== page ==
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mid 1970s game (notice the crowd attendence)

 

Coach Moore spent most of his professional life advocating for equality in sports. The All American Red Heads broke down barriers, challenged the social and cultural traditions of an entire nation, and generally opened doors to women that were previously closed in the world of sports. In the summer of 1972, the United States Congress passed into law Title IX of the Education Amendments of 1972. Commonly referred to as Title IX, this seemingly innocent piece of legislation has been at the heart of the debate over men’s and women’s athletics ever since. Title IX signaled a new era in women’s sports as equal access to scholarships, sports facilities, and athletic equipment was mandated in public education. The effect was almost immediate and the gains tremendous. Sports programs for women increased at all levels as Title IX legislation elevated the quality of the athletic experience.

The All American Red Heads were pioneers in the crusade for equality, setting the table but unable to eat with those who followed. The first 36 years of operation served notice that women were part and parcel to the world of sports. Ironically, the revolution that Orwell Moore, C.M. Olson before him, and all of the Red Heads over the years worked so hard for eventually led to the demise of the very agent of that change. The Red Heads continued to play basketball until 1986, but the years following the passage of Title IX failed to capture the magic of those first four decades. Under a separate set of circumstances and for different reasons, the All American Red Heads ultimately suffered the same fate as the Terrible Swedes fifty years prior when Orwell Moore ended the reign of the longest-running women’s professional sports team in history.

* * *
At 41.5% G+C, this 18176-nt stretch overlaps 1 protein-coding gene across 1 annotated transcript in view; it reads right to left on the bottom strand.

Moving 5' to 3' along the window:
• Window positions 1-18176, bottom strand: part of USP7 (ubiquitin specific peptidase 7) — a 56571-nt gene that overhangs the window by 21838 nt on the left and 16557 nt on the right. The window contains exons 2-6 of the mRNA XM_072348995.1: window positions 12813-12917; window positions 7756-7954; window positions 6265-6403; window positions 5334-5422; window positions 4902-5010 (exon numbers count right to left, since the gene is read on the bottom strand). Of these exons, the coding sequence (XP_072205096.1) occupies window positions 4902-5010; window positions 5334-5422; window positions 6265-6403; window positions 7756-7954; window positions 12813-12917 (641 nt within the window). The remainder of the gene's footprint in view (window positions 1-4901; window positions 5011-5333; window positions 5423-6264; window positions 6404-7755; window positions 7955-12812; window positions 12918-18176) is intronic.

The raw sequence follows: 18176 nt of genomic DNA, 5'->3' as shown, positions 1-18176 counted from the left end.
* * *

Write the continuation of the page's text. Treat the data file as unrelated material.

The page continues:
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Actual scorecard from a All American Red Heads game

 

The All American Red Heads played basketball for the better part of six decades. Only the Harlem Globetrotters compare favorably in terms of games and miles and years. The Red Heads appeared in magazines such as Life, Look, Colliers, and Sports Illustrated. They shared the stage with Ed Sullivan and Art Linkletter and played before Hollywood A-listers like Marlene Dietrick, Bing Crosby, and the incomparable Fred Astaire. In a span of 50 years, presidents came and went including FDR, JFK, and LBJ. Elvis Presley and the Beatles made young girls twist and shout. Neil Armstrong made one giant leap for mankind. Women like Betty Friedan and Billie Jean King fought for equal rights. The All American Red Heads, pioneers in the same crusade, played basketball for a greater cause.

 

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2004 reunion in Oklahoma City

Along with so many players of the All American Red Heads, coaches, and their families helping this effort, I would also like to thank the following people that have donated to this work through pictures, articles, posters and more.

Rod Cota

Fred Fuisher

Doug Vander Linden

Corina Seashore

 

Donations will be used to help fund various women's basketball web sites as well as fund existing current and future preservation efforts (such as work on the book of the All American Red Heads.

Donations of $50.00 and above, person will receive 2 original promotional 8x10 pictures of the All American Red Head players (my choice) and an original All American Red Heads program from the 1970s.

Thank you for your support and have a pleasant day Smile

John

Copyright 2008 John A. Molina